Atmospheric deposition of polybromodiphenyl ethers in remote mountain regions of Europe
- 1Institute of Environmental Assessment and Water Research (IDǼA-CSIC), Jordi Girona 18, 08034 Barcelona, Catalonia, Spain
- 2Environmental Change Research Centre, University College London, Gower Street, London, WC1E 6BT, UK
- 3Institute of Meteorology and Geophysics, University of Innsbruck, Innrain 52, Innsbruck, Austria
- 4Institute of Zoology and Limnology, University of Innsbruck, Technikerstrasse 25, 6020 Innsbruck, Austria
- 5Hydrobiological Station, Institute for Environmental Studies, Charles University in Prague, P.O. Box 47, 388 01 Blatna, Czech Republic
- 6Centre for Advanced Studies of Blanes (CEAB-CSIC), Accés a la Cala St. Francesc 14, 17300 Blanes, Catalonia, Spain
- 7Centre for Ecological Research and Forestry Applications (CREAF), Campus UAB, Edifici C, 08193 Cerdanyola, Catalonia, Spain
Abstract. Polybromodiphenyl ethers (PBDEs) were analyzed in bulk atmospheric deposition collected in four European remote mountain areas over a period of two years (2004–2006): Lake Redon (Pyrenees, Catalonia, Spain), Gossenköllesee (Alps, Austria), Lochnagar (Grampian Mountains, Scotland) and Skalnate (Tatras, Slovakia). In all sites, the PBDE distributions were dominated by BDE209. BDE47 and BDE99 were the major low-brominated congeners, followed by BDE100 and BDE183. This composition is consistent with predominant inputs from the commercial mixtures decaBDE and pentaBDE. The total congener site-averaged fluxes ranged between 100 ng m−2 mo−1 (Alps) and 190 ng m−2 mo−1 (Tatras).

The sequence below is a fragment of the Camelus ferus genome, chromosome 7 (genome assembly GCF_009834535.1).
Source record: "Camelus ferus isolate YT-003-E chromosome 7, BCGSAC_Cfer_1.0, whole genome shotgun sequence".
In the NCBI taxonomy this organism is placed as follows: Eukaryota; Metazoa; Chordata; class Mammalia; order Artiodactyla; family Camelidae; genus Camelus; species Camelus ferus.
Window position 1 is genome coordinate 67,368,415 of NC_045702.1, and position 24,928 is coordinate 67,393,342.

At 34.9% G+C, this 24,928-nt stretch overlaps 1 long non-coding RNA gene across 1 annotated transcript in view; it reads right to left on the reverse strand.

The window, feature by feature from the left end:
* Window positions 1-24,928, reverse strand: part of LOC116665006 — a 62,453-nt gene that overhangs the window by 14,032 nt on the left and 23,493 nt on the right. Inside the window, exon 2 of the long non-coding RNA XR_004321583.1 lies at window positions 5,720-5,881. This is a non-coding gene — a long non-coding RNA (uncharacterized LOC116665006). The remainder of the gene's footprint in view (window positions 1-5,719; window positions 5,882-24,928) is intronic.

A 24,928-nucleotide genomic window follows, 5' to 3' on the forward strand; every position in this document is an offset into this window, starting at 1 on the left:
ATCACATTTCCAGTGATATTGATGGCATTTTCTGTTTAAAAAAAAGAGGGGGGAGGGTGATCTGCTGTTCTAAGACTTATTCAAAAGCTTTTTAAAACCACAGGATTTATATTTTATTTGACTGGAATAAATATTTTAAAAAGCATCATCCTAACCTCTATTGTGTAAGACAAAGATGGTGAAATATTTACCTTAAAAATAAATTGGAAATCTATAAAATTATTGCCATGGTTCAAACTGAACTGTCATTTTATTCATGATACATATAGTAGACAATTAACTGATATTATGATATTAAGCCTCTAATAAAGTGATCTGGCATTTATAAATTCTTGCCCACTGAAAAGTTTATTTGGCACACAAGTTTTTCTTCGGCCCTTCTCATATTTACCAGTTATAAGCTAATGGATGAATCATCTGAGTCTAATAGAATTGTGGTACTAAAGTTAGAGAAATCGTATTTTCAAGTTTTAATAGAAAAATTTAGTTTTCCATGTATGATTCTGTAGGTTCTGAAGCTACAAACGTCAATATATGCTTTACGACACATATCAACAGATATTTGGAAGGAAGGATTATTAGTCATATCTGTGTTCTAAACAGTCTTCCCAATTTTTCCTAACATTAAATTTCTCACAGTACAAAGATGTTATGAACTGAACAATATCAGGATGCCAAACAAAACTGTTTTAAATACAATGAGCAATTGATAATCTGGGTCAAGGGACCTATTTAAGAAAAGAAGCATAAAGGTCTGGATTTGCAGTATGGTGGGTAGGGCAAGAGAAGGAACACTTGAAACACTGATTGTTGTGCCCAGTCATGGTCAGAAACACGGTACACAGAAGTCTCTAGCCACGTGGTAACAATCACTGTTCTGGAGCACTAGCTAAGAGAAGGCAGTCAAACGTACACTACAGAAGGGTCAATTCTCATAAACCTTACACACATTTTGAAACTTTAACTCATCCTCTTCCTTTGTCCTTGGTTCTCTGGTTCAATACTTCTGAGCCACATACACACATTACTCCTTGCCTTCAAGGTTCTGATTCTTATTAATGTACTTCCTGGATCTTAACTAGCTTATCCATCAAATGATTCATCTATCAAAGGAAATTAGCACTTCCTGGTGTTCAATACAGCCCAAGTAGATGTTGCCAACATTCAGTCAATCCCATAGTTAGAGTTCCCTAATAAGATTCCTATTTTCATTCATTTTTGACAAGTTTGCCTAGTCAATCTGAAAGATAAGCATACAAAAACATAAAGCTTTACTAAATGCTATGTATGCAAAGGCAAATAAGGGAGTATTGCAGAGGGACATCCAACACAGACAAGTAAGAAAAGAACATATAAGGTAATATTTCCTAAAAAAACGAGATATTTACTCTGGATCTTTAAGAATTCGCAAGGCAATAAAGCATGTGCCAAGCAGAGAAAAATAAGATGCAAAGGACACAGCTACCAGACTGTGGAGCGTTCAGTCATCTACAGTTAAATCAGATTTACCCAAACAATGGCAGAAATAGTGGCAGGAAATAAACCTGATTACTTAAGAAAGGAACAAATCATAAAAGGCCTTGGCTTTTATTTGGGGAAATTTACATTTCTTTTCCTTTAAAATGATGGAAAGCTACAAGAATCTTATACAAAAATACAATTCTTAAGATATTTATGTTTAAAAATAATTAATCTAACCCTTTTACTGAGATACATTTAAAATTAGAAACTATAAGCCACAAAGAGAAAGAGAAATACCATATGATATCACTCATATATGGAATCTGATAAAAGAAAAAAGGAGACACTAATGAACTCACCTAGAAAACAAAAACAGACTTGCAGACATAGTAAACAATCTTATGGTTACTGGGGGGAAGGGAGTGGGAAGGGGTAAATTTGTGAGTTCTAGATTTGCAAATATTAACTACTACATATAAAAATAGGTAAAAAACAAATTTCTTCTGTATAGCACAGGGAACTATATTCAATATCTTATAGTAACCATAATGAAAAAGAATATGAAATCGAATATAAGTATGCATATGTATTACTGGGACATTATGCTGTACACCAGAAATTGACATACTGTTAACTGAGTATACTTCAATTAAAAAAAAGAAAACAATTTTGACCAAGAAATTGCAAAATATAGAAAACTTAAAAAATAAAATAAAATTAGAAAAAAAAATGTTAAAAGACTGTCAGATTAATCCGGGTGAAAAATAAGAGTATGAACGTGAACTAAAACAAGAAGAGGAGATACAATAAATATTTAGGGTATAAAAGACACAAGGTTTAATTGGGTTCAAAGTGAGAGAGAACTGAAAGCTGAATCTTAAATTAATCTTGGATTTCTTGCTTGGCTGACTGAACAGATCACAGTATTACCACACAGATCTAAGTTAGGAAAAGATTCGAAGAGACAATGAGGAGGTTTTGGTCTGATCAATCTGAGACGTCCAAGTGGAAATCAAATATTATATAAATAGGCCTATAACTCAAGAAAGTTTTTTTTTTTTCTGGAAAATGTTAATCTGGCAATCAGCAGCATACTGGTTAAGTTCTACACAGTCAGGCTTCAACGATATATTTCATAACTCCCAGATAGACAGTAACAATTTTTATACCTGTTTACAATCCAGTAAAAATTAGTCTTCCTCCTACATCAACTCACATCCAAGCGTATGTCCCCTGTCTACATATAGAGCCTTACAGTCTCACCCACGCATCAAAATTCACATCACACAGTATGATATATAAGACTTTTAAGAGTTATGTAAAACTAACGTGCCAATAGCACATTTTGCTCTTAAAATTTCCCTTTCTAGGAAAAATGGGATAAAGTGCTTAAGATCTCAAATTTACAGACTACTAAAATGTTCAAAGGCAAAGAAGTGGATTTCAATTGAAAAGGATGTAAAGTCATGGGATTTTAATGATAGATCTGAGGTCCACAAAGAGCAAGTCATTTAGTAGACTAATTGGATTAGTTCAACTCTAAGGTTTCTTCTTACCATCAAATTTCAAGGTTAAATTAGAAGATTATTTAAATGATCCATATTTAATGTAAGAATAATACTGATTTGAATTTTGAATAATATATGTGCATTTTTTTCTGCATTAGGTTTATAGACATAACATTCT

Significant correlations between PBDE deposition and percent of North Atlantic backwards air mass trajectories in the collected samples of the westernmost sites, Lochnagar and Redon, suggested an impact of transcontinental transfer of these pollutants from North American sources into Europe. Skalnate, and to a lower extent Redon, recorded another main PBDE source from central Europe corresponding to secondary emissions of the pentaBDE commercial mixture. The fluxes of these secondary emissions were temperature dependent and correlated to total particle deposition and rainfall. Higher PBDE fluxes were observed at increasing temperature, particle deposition and precipitation. Another specific PBDE source was observed in United Kingdom and recorded in Lochnagar.
Photolytic degradation during transport decreased the relative abundance of BDE209 and modified the emitted pentaBDE technical mixtures by depletion of the relative composition of BDE99 and, to a lower extent, BDE47. The transformations were more intense in the sites located above 2000 m (Redon and Gossenköllesee) and, particularly, during the warm periods.